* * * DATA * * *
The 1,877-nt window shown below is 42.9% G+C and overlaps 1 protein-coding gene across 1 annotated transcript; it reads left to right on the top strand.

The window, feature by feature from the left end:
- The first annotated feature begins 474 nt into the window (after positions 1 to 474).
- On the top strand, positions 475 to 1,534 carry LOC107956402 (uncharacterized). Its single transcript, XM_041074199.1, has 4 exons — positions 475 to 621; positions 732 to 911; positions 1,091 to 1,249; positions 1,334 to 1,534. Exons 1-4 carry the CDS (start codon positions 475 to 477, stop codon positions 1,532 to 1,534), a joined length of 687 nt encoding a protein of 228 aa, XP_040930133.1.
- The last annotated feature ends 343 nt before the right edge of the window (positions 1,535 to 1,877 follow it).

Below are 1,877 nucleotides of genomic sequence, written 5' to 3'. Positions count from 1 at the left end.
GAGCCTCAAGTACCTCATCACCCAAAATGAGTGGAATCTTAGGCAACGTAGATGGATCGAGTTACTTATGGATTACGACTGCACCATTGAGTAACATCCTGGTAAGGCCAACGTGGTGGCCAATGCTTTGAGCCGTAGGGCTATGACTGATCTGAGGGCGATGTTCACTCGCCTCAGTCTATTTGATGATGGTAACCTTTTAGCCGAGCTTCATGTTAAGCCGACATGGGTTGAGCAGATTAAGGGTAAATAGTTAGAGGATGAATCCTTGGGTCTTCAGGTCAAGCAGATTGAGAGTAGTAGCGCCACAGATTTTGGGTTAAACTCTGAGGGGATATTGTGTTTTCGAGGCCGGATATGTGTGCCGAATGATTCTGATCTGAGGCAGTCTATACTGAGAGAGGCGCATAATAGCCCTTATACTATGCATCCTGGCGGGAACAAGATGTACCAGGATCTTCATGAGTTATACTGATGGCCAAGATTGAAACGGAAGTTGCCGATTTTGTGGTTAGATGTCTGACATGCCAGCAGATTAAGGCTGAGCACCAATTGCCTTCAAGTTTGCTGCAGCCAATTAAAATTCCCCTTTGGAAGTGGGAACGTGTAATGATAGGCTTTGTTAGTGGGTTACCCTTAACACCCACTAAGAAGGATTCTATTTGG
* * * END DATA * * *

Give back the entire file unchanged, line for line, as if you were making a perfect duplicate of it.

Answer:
The 1,877-nt window shown below is 42.9% G+C and overlaps 1 protein-coding gene across 1 annotated transcript; it reads left to right on the top strand.

The window, feature by feature from the left end:
- The first annotated feature begins 474 nt into the window (after positions 1 to 474).
- On the top strand, positions 475 to 1,534 carry LOC107956402 (uncharacterized). Its single transcript, XM_041074199.1, has 4 exons — positions 475 to 621; positions 732 to 911; positions 1,091 to 1,249; positions 1,334 to 1,534. Exons 1-4 carry the CDS (start codon positions 475 to 477, stop codon positions 1,532 to 1,534), a joined length of 687 nt encoding a protein of 228 aa, XP_040930133.1.
- The last annotated feature ends 343 nt before the right edge of the window (positions 1,535 to 1,877 follow it).

Below are 1,877 nucleotides of genomic sequence, written 5' to 3'. Positions count from 1 at the left end.
GAGCCTCAAGTACCTCATCACCCAAAATGAGTGGAATCTTAGGCAACGTAGATGGATCGAGTTACTTATGGATTACGACTGCACCATTGAGTAACATCCTGGTAAGGCCAACGTGGTGGCCAATGCTTTGAGCCGTAGGGCTATGACTGATCTGAGGGCGATGTTCACTCGCCTCAGTCTATTTGATGATGGTAACCTTTTAGCCGAGCTTCATGTTAAGCCGACATGGGTTGAGCAGATTAAGGGTAAATAGTTAGAGGATGAATCCTTGGGTCTTCAGGTCAAGCAGATTGAGAGTAGTAGCGCCACAGATTTTGGGTTAAACTCTGAGGGGATATTGTGTTTTCGAGGCCGGATATGTGTGCCGAATGATTCTGATCTGAGGCAGTCTATACTGAGAGAGGCGCATAATAGCCCTTATACTATGCATCCTGGCGGGAACAAGATGTACCAGGATCTTCATGAGTTATACTGATGGCCAAGATTGAAACGGAAGTTGCCGATTTTGTGGTTAGATGTCTGACATGCCAGCAGATTAAGGCTGAGCACCAATTGCCTTCAAGTTTGCTGCAGCCAATTAAAATTCCCCTTTGGAAGTGGGAACGTGTAATGATAGGCTTTGTTAGTGGGTTACCCTTAACACCCACTAAGAAGGATTCTATTTGG